A new roundabout planned at is intended to improve the flow of traffic and pedestrians at the intersection of Hilltop Circle and UMBC Boulevard and serve as a landscaped gateway for the campus, according to officials.
The $13.2 million project will address long-standing problems at an intersection that has become more dangerous at the growing campus since UMBC Boulevard was connected with I-195 leading to BWI Thurgood Marshall Airport more than two decades ago, according to Lynne Schaefer, the university's vice president for administration and finance.
"We've been asking for funding from the state to do this since 2001," Schaefer said.
About 20,000 vehicles a day visit the campus, thousands of which travel between UMBC and I-195, according to officials.
The route up I-195 through campus is also a popular shortcut by locals wishing to avoid traffic on the I-695 beltway.
"Quite a few people cut through UMBC, and that adds to the burden at that intersection," Schaefer said.
According to officials, there were 98 crashes at the intersection of Hilltop and UMBC Boulevard during the decade ending in January, 2010--a 50 percent increase over the previous decade.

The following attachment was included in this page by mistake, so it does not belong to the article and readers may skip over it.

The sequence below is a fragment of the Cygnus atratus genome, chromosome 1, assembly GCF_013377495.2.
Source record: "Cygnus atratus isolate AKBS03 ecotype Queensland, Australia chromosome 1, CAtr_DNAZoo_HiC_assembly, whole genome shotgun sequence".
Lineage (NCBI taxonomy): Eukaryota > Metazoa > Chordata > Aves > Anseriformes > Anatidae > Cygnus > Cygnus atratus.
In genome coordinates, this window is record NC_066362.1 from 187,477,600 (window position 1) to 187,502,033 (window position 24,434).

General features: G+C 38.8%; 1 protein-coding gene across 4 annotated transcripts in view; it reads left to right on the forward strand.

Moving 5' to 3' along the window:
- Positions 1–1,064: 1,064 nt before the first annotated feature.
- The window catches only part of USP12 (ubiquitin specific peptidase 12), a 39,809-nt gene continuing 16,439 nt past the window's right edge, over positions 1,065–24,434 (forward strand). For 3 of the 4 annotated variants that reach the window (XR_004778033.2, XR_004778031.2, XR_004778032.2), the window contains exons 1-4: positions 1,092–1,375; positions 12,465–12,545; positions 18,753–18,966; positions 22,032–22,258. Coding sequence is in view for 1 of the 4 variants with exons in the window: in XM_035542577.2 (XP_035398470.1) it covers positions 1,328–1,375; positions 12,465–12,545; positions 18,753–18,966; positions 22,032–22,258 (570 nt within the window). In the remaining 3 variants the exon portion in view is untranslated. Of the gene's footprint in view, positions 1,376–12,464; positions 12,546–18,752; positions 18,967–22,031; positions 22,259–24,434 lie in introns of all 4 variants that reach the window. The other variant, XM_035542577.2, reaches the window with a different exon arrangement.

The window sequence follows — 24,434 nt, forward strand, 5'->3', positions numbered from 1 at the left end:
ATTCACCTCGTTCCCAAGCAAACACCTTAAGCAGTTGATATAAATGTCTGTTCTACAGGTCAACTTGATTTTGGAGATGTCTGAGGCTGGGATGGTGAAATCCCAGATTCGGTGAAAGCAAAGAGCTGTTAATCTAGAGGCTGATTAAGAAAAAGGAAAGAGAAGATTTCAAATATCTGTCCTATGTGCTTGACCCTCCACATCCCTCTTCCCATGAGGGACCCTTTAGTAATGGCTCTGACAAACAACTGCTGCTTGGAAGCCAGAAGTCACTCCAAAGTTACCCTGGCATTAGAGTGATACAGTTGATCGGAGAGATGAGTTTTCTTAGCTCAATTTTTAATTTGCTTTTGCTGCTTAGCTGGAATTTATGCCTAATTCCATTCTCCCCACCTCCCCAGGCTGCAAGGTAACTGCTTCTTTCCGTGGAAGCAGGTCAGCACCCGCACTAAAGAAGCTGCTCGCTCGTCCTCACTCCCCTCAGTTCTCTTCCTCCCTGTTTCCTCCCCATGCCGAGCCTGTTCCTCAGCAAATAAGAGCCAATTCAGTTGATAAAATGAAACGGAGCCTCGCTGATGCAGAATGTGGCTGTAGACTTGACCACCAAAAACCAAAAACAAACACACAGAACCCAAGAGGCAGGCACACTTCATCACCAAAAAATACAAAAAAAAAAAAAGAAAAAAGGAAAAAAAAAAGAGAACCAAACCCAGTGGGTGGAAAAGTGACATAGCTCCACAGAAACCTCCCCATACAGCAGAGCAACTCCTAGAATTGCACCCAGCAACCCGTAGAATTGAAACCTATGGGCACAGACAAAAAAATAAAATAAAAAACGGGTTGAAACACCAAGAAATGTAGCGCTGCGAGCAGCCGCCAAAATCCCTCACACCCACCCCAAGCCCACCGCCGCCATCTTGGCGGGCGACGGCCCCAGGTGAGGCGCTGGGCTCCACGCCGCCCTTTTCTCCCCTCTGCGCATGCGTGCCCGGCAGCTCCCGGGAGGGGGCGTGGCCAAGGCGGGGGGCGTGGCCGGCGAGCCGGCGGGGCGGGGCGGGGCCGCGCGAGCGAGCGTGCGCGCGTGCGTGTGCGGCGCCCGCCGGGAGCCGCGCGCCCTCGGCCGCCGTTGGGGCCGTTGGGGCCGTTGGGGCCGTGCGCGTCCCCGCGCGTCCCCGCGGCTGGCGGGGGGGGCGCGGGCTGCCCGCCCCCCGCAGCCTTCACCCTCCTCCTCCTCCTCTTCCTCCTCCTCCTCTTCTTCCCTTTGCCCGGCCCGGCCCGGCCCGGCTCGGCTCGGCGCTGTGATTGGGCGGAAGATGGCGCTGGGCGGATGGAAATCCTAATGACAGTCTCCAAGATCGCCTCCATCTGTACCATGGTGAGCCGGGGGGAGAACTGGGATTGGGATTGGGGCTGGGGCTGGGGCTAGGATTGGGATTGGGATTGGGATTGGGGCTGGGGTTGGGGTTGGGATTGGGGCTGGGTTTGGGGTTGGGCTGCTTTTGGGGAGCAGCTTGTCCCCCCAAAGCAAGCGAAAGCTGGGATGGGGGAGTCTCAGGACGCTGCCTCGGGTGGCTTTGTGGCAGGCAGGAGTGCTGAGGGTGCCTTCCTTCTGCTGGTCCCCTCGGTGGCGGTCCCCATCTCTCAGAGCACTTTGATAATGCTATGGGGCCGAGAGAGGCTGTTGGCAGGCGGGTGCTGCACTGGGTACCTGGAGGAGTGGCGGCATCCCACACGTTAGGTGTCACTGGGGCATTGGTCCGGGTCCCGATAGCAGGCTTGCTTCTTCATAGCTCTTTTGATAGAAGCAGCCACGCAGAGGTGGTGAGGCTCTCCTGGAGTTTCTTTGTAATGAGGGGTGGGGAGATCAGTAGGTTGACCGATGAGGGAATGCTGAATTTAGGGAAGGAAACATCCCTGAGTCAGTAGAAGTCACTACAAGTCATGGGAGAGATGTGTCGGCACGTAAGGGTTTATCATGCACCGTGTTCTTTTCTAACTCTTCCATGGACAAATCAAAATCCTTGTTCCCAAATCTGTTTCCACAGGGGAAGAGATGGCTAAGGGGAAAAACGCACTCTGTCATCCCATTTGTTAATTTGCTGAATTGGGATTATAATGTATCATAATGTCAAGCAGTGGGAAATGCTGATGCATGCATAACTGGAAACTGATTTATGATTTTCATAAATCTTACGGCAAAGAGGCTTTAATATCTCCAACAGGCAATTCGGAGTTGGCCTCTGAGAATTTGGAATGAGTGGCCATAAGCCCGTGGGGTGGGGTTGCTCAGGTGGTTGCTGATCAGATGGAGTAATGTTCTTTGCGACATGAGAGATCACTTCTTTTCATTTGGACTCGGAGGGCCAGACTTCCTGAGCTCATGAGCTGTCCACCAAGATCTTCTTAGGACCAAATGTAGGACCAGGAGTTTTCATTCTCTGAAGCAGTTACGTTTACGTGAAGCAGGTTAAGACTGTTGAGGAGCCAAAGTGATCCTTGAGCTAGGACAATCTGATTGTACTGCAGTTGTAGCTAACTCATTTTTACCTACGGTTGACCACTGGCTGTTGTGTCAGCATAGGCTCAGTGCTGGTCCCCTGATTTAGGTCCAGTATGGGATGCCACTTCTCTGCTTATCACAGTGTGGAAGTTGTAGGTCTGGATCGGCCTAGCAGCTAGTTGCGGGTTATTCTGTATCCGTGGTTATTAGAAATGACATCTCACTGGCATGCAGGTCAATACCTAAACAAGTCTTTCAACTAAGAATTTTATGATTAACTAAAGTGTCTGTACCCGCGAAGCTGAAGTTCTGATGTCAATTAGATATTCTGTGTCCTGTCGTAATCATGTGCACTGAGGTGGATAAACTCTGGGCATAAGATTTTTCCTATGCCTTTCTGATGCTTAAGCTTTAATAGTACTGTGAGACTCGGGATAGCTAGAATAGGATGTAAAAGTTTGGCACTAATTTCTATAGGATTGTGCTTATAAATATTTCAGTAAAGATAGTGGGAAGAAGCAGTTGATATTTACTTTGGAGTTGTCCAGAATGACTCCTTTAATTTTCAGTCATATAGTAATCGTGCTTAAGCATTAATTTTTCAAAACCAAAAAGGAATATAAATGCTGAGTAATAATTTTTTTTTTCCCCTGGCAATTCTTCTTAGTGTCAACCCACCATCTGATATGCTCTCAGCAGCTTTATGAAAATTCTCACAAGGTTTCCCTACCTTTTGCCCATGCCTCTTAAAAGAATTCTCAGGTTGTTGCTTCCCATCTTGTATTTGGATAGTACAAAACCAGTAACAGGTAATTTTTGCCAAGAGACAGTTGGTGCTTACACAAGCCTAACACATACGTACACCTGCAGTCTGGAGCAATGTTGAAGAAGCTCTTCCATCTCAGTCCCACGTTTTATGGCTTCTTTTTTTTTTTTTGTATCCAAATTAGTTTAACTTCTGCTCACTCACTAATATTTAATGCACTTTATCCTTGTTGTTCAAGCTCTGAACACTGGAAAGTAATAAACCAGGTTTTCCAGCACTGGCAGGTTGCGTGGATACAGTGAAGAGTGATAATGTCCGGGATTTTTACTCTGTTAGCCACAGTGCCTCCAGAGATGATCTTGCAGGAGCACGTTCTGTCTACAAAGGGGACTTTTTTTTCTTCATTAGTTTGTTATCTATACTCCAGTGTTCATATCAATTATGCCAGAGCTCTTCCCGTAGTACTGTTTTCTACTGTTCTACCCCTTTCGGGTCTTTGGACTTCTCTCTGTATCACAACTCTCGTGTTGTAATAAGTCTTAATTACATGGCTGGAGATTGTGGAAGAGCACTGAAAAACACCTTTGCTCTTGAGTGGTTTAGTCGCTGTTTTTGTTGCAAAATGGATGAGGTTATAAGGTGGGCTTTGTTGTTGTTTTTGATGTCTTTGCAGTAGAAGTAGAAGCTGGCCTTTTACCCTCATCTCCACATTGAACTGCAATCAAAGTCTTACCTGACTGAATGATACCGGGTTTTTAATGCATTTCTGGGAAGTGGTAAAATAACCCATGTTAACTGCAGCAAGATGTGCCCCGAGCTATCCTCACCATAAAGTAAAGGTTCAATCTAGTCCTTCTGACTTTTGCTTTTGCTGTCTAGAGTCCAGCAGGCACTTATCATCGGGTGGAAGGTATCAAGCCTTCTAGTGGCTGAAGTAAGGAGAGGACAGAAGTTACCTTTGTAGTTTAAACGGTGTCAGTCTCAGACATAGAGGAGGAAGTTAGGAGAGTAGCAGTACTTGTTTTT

"It's a dangerous intersection," Schaefer said. "People drive very quickly. There's an accident there once or twice a month."
Pedestrians are at risk as well, she said, since hundreds of vehicles are parked along UMBC Boulevard when school is in session.
The plan replaces a confusing set of lanes that direct traffic across each other with a broad circle that alters the flow of vehicles to the administration building, visitor parking garage and new fine arts building that will open this September.
Most of Administration Drive, which loops off Hilltop Circle and serves as a drop-off point near the Retriever Activity Center field house, will be closed and converted into a pedestrian mall, according to Schaefer.
Footpaths envisioned for a wide lansdcaped area next to the visitor parking garage will allow pedestrians to safely walk from UMBC Boulevard to the administration and fine arts buildings, Schaefer said.
The roundabout and landscaping will serve as a gateway to the campus. "Having something at that circle gives us an opportunity to have more of an entrance," Schaefer said.
Design for the roundabout will be done during 2013, with construction expected to begin in the spring of 2014. Officials plan on having the new traffic circle completed in time for UMBC's 50th anniversary in 2016, according to Schaefer.